Printer Friendly

How to Avoid and-or Suppress the Terrestrial Interference to TVRO.

Terrestrial interference, a menacing condition disrupting clear reception on satellite television system, occurs because of other signals relayed on microwave towers traveling in the same TVRO (television receive-only) C band (3.7 to 4.2 GHz). These signals are comprised of TV programming telephone conversations and business data.

Careful avoidance and suppression techniques are weapons used to attack this condition. Natural barriers, such as trees and buildings, are most effective in screening unwanted signals, so careful attention must be paid to correct positioning of the antenna. In the event natural barriers cannot be used, filters must be built and installed into the system.

In-band microwave interfering carriers are in the TVRO 3.7 to 4.2-GHz receive band, and are allocated at [plus-or-minus]10 MHz off the center transponder frequency. (See Figures 1 and 2.)

Therefore, it is possible to have 25 2nterfering frequencies and 24 potentially damaged transponders. In a usual case, six separate 4-GHz carriers from the nearest tower, spaced 80 MHz apart throughout the TVRO band, will received. The interfering signals will have the same polarity as every fourth channel, hence problems occur.

The picture degradation caused by these transmitters is governed by the signal strength of the terrestrial interference (TI) seen by the satellite antenna. Should the interference be below the transponder in signal level, it will produce light to heavy sparklies over a recognizable picture. (See Figures 3 and 4.) As TI strength equals and/or exceeds the desired signal, the receiver's AFC circuit "locks on" to the TI and detunes the receiver to this signal. Picture "wipe-out" or blank screen is then experienced. (See Figures 5 and 6.)

Out-of-band signals also cause microwave interference. Signals from licensed transmitters outside the 3.7 to 4.2-GHz band, if strong enough, could overload the downconverter and cause picture degradation. (See Figure 7.)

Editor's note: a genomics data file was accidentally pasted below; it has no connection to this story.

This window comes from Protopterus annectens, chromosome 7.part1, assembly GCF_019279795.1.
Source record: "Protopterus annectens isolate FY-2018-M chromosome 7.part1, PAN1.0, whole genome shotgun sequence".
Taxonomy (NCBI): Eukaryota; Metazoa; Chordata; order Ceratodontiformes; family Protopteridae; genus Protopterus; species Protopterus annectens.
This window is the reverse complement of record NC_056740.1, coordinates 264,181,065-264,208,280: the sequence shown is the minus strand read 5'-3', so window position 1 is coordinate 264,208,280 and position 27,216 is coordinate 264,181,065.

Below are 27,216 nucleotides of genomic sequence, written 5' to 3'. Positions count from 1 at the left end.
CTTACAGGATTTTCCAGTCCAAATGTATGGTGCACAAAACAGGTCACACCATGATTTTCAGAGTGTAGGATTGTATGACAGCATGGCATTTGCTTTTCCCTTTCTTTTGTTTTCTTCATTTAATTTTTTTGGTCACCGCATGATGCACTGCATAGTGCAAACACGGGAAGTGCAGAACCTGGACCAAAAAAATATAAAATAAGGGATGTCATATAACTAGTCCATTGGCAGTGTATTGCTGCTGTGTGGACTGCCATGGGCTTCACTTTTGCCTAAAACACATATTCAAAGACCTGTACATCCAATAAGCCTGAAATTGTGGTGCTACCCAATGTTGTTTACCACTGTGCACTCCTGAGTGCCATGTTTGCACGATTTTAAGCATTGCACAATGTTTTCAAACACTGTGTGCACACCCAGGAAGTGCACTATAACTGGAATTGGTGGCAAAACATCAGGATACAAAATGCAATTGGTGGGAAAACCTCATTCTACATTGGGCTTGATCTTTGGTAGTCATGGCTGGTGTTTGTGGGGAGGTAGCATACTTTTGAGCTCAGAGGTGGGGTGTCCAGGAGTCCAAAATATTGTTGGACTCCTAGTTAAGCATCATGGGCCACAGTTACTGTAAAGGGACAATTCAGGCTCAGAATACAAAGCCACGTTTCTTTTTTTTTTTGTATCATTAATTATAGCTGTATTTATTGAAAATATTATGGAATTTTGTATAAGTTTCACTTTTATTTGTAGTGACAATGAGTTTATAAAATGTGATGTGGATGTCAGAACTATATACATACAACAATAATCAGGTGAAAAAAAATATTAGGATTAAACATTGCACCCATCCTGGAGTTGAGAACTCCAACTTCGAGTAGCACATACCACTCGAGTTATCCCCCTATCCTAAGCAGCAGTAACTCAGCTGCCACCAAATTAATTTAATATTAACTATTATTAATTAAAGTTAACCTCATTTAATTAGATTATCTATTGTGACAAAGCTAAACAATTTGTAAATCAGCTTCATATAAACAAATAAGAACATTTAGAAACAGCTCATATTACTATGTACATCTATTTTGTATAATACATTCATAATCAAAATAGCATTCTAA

One symptom of overload caused by out-of-band signals is disturbance of every other channel--channels co-polarized with the offending signal. The closer a TVRO channel is to a strong out-of-band, the more likely it will be disturbed. Therefore, if consecutive co-polarized channels near the low end of the band are affected, it may be attributed to an out-of-band signal below 3.m GHz. By the same token, if the higher co-polarized transponders are affected, it may be attributed to an out-of-band signal above 4.2 GHz.

The incidence of 4-GHz interference will increase substantially in the next few years, as more and more 4-GHz facilities are added to the original 6-GHz communications relay network. Since its inception in the late 1950s, the 6-GHz relay system has grown to more than 10,000 routes. (See Figure 8.) Four-GHz facilities have been added to about half of these. (See Figure 9.) As existing 6-GHz capacity is exhausted by many new common carriers, the rate of 4-GHz add-ons will accelerate rapidly.

Professional frequency-coordination forms can provide the origin, strength, frequency and format of terrestrial interference based on a specific location for a given antenna type. (See Figure 10.) This information is required before blocking or filtering TI.

The distinction should be made as to what criteria must be met to provide quality reception. The strength of the TI must be known to decrease the signal. The professional frequency coordinator uses a "rebroadcast" criteria, which states that the interference must be reduced to 25 dB below the transponder for quality pictures. (See Figure 11.) Once the criteria is understood, measures can be taken to cut TI to that level.